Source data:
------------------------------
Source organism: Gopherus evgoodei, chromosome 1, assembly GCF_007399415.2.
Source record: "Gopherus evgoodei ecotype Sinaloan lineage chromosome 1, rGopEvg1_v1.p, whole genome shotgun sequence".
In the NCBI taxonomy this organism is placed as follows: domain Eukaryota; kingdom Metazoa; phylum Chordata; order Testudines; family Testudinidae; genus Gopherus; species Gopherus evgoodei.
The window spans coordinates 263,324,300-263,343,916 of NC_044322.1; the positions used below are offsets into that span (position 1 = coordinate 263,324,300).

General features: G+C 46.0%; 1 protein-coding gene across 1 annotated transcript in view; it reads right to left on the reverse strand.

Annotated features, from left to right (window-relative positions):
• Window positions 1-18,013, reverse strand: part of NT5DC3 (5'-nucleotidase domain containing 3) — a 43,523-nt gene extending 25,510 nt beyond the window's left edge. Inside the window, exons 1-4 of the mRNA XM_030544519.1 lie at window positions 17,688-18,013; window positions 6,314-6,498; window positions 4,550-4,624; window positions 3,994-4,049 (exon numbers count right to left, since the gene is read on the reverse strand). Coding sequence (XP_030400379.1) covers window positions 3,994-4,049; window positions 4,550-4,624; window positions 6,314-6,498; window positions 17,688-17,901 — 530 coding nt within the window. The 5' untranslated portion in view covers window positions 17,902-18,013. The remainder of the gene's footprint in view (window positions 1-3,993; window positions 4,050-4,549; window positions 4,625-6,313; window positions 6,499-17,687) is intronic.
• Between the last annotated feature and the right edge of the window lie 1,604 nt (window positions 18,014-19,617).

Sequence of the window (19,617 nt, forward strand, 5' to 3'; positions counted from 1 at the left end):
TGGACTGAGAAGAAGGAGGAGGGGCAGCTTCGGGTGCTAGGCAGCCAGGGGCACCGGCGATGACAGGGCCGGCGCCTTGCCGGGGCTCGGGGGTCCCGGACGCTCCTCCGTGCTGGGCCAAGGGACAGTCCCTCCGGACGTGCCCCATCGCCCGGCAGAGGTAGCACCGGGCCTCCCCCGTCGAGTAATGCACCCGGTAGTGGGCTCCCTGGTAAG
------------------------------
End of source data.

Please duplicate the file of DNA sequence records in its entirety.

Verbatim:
Source organism: Gopherus evgoodei, chromosome 1, assembly GCF_007399415.2.
Source record: "Gopherus evgoodei ecotype Sinaloan lineage chromosome 1, rGopEvg1_v1.p, whole genome shotgun sequence".
In the NCBI taxonomy this organism is placed as follows: domain Eukaryota; kingdom Metazoa; phylum Chordata; order Testudines; family Testudinidae; genus Gopherus; species Gopherus evgoodei.
The window spans coordinates 263,324,300-263,343,916 of NC_044322.1; the positions used below are offsets into that span (position 1 = coordinate 263,324,300).

General features: G+C 46.0%; 1 protein-coding gene across 1 annotated transcript in view; it reads right to left on the reverse strand.

Annotated features, from left to right (window-relative positions):
• Window positions 1-18,013, reverse strand: part of NT5DC3 (5'-nucleotidase domain containing 3) — a 43,523-nt gene extending 25,510 nt beyond the window's left edge. Inside the window, exons 1-4 of the mRNA XM_030544519.1 lie at window positions 17,688-18,013; window positions 6,314-6,498; window positions 4,550-4,624; window positions 3,994-4,049 (exon numbers count right to left, since the gene is read on the reverse strand). Coding sequence (XP_030400379.1) covers window positions 3,994-4,049; window positions 4,550-4,624; window positions 6,314-6,498; window positions 17,688-17,901 — 530 coding nt within the window. The 5' untranslated portion in view covers window positions 17,902-18,013. The remainder of the gene's footprint in view (window positions 1-3,993; window positions 4,050-4,549; window positions 4,625-6,313; window positions 6,499-17,687) is intronic.
• Between the last annotated feature and the right edge of the window lie 1,604 nt (window positions 18,014-19,617).

Sequence of the window (19,617 nt, forward strand, 5' to 3'; positions counted from 1 at the left end):
TGGACTGAGAAGAAGGAGGAGGGGCAGCTTCGGGTGCTAGGCAGCCAGGGGCACCGGCGATGACAGGGCCGGCGCCTTGCCGGGGCTCGGGGGTCCCGGACGCTCCTCCGTGCTGGGCCAAGGGACAGTCCCTCCGGACGTGCCCCATCGCCCGGCAGAGGTAGCACCGGGCCTCCCCCGTCGAGTAATGCACCCGGTAGTGGGCTCCCTGGTAAG